How We Review Products: We research thoroughly before selecting the best products to review. We consult experts in the field for a better understanding of what makes the gear great. Hours on end are spent field testing gear in stressful conditions. We assign performance criteria and impartially rate each tested item. You can support us through our independently chosen links, which can earn us a commission at no extra cost to you. After our review process, some of the items reviewed end up in our giveaways.

The Final Word

Heat retention can save your life in extremely cold environments. Wherever you are packing your survival blanket, be sure to have enough to go around. Being over-prepared is always better than being under-prepared, especially when it comes to survival.

Our readers have also found these articles helpful:

We presented quite a lot of information, but as always: if you have any questions let us know and we would be happy to help. Our research and testing found the Arcturus Survival Blanket to be the best option given its value, material, thermal properties, durability, and versatility.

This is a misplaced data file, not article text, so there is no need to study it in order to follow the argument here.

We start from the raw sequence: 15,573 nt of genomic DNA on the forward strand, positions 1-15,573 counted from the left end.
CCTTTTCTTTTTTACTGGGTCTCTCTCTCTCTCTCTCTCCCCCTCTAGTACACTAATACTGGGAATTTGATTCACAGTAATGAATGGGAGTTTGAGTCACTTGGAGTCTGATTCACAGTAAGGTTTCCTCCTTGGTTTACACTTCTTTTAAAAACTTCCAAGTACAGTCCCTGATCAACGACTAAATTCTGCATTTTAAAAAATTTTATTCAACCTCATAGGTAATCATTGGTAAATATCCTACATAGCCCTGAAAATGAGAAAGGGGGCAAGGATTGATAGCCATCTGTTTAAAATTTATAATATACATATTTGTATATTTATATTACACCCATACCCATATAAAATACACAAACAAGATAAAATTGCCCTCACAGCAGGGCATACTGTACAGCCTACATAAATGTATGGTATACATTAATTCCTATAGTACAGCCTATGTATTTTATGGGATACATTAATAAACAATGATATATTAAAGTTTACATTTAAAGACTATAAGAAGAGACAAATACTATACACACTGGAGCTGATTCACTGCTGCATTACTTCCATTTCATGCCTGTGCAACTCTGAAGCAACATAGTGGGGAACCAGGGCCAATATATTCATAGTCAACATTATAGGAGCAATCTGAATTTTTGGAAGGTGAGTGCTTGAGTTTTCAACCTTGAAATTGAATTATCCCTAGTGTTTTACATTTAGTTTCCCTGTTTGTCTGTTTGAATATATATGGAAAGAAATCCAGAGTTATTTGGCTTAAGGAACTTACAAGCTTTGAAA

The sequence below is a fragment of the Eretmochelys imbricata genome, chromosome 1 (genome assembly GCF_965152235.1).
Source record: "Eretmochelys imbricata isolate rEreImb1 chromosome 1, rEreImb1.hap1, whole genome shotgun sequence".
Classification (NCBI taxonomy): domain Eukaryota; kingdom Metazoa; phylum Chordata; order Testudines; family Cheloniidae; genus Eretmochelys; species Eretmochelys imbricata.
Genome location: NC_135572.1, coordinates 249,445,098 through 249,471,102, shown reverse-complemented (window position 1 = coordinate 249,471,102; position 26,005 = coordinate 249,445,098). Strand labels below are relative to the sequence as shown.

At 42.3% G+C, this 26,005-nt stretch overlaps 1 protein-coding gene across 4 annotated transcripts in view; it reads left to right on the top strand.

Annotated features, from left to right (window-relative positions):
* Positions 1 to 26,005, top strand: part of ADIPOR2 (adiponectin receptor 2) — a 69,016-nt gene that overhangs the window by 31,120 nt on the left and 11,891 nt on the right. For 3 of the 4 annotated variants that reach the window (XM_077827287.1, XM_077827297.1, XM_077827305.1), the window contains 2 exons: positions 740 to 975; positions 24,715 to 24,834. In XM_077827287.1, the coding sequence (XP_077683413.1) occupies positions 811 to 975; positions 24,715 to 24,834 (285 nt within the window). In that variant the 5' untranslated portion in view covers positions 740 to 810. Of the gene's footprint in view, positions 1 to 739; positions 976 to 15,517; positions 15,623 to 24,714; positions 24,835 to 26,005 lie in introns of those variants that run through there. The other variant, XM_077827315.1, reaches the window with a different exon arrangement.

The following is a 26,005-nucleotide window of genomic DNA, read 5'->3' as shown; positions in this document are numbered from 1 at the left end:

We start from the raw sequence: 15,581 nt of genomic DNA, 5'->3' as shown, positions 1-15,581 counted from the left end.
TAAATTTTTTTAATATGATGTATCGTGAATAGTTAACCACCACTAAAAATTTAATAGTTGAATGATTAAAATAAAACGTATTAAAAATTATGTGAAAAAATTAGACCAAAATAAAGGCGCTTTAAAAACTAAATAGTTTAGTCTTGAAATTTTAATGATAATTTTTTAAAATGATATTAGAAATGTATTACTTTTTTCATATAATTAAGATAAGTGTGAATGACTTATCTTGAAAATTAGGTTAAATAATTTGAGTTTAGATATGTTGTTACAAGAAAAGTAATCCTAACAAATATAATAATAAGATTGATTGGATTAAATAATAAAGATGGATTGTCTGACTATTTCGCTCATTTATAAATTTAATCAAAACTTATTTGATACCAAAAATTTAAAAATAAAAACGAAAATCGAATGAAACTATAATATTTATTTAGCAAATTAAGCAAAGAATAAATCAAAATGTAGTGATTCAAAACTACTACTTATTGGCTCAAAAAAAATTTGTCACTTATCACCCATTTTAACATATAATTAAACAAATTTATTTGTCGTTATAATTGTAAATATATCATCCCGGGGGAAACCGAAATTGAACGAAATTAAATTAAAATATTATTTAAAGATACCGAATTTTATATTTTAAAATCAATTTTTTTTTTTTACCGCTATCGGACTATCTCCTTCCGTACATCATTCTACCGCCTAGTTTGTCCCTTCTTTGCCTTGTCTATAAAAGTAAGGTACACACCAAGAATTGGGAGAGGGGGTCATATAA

If you pick up one of our suggested blankets- make sure you know how to use it before you need it. They have unlimited uses, but it’s good to know how to quickly patch your roof, pitch up a shelter, or wrap a pack.

Keep exploring, stay prepared, and be safe.

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The Best Survival Blanket

Rusty Collins

I am an engineer, Air Force veteran, emergency manager, husband, dad, and experienced prepper. I developed emergency and disaster plans around the globe and responded to many attacks and accidents as a HAZMAT technician. I have been exposed to deadly chemical agents, responded to biological incidents, and dealt with natural disasters. Check out my full story here: Rusty's Story

2 thoughts on “The Best Survival Blanket for Prepping and Emergencies

  • what do you think about lining an all-weather with a wool blanket? would it double the effectiveness or would it lessen the effectiveness of the mylar?

    • It would lessen the effect of the mylar to a degree- it wouldn’t be twice as effective. You want to keep the mylar surface close to your body, so the opposite (line a wool blanket with an all-weather) would work a little bit better. Mylar is designed to reflect heat and needs to be close to the heat source (body).